- Nano Express
- Open Access
Smart Nanoparticles Based on Hyaluronic Acid for Redox-Responsive and CD44 Receptor-Mediated Targeting of Tumor
© Park et al. 2015
- Received: 16 March 2015
- Accepted: 14 June 2015
- Published: 11 July 2015
Since aggressive cancer cells highly express the CD44 receptor compared to normal cells, hyaluronic acid (HA) can be used for CD44 targeting molecule. Since glutathione (GSH) level is normally elevated in the intracellular compartment and in the tumor cell, the fact that disulfide bond can be cleaved by GSH is widely used for intracellular drug delivery.
HA was connected with poly(dl-lactide-co-glycolide) (PLGA) using disulfide linkage, and then a diblock copolymer (HAssLG) was prepared. Doxorubicin (DOX)-loaded HAssLG nanoparticles were prepared by dialysis procedures.
Results and Discussion
DOX-loaded HAssLG nanoparticles have spherical shapes with small particle size of less than 300 nm. In fluorescence measurement, DOX was dose-dependently liberated from nanoparticles by the addition of GSH. DOX release rate from HAssLG nanoparticles was increased by the addition of GSH. To confirm CD44 receptor-mediated endocytosis of nanoparticles, CD44-positive MDA-MB231 cells were employed and fluorescence intensity was strong when nanoparticles were treated to tumor cells. However, fluorescence intensity was significantly decreased through blocking of the CD44 receptor by pretreatment of cells with free HA. Fluorescence intensity of cells was increased again when GSH was added, indicating that HAssLG nanoparticles have CD44 receptor targetability and potential of redox-responsive drug delivery. For animal imaging study, CD44-positive MDA-MB231 cells and CD44-negative NIH3T3 cells were simultaneously implanted into the right flank and left flank of mice, respectively. Fluorescence intensity was significantly stronger at tumor mass of MDA-MB231 cells than solid mass of NIH3T3 cells, indicating that HAssLG nanoparticles were specifically delivered to tumor cells.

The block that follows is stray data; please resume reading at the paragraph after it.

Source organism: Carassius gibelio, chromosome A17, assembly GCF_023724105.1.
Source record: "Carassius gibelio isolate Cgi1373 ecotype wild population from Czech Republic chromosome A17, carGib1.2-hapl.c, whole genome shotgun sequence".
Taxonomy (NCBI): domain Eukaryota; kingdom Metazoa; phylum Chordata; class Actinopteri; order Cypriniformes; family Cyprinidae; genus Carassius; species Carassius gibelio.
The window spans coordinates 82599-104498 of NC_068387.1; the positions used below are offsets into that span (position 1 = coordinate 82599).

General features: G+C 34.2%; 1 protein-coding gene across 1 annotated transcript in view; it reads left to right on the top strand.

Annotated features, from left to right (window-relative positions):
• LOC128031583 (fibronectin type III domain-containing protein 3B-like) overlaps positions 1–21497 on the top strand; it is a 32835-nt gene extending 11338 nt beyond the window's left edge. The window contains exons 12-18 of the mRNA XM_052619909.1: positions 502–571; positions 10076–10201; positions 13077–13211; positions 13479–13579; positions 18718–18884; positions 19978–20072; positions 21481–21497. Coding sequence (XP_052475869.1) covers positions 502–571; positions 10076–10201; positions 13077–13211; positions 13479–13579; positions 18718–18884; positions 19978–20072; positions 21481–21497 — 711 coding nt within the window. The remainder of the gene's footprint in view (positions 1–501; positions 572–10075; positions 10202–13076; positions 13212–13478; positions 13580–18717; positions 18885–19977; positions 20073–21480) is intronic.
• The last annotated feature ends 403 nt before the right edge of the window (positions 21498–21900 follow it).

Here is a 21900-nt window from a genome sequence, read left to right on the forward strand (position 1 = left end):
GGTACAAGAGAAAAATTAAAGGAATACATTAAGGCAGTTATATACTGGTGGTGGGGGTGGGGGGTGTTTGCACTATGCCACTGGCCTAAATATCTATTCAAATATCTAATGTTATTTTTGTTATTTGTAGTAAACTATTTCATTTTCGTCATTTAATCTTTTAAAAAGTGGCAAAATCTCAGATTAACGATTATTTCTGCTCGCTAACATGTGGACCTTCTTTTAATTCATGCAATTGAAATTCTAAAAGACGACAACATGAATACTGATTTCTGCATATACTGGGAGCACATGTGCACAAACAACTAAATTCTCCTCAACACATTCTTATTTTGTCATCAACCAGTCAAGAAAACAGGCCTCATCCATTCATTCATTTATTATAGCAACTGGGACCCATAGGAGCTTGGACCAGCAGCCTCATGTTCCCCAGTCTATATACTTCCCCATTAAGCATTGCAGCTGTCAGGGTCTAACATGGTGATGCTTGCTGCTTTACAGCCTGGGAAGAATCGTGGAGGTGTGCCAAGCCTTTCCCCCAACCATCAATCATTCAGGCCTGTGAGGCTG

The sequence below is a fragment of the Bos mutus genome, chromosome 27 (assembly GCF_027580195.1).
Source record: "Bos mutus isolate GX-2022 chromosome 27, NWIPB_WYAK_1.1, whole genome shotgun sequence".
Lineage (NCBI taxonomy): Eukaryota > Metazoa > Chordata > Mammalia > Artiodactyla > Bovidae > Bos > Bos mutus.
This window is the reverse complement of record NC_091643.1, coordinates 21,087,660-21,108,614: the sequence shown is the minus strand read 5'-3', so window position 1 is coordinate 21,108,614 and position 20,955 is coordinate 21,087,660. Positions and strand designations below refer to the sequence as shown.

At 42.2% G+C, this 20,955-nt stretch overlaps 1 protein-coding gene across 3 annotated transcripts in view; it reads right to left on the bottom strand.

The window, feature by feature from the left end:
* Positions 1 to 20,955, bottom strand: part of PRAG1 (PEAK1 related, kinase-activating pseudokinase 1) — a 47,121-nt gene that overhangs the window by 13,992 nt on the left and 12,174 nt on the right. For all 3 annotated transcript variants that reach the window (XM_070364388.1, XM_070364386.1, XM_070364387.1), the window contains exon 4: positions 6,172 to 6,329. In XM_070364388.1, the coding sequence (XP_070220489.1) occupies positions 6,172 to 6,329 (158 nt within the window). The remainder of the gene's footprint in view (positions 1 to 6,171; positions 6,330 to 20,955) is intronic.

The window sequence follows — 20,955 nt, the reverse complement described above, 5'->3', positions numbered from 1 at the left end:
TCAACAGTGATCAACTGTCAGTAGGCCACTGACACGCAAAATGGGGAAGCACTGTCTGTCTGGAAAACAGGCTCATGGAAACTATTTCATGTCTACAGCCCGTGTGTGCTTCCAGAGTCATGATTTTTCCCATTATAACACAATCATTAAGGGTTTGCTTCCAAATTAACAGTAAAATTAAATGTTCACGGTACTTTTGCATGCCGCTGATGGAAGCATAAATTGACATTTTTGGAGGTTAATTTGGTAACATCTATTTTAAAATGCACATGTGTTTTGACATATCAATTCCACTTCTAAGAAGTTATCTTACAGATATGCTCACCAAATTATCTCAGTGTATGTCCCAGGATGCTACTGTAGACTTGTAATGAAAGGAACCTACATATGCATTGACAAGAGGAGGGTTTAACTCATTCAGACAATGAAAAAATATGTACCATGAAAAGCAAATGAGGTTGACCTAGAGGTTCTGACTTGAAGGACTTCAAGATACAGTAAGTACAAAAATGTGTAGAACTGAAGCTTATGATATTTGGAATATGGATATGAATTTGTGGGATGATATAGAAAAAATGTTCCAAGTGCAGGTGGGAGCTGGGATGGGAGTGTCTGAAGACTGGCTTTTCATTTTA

The results indicated that HAssLG nanoparticles have specificity against the CD44 receptor and can be used for anticancer drug targeting. We recommend HAssLG nanoparticles as a promising vehicle for cancer drug targeting.
- Hyaluronic acid
- CD44 receptor-mediated endocytosis
- Block copolymer
Nanomedicines based on nanotechnology have been extensively investigated for drug delivery issues, and they can be considered as appropriate vehicles for tumor targeting due to their small sizes [1–4]. Especially, nanosized vehicles such as nanoparticles or polymeric micelles have superior potentials for solid tumor targeting because the enhanced permeation and retention (EPR) effect against tumor blood vessels is regarded as a preferential advantage of nanovehicles for solid tumor targeting [5, 6]. Furthermore, nanoparticles can be decorated with various targeting moieties for specific targeting of cancer cells since they have a big surface area [7–10]. Due to these intrinsic properties, nanoparticles can concentrate cytotoxic anticancer drug to the solid tumor with minimal unwanted side effects for normal tissues/cells. From these points of view, nanoparticles decorated with targeting moieties have been also extensively investigated [7–10].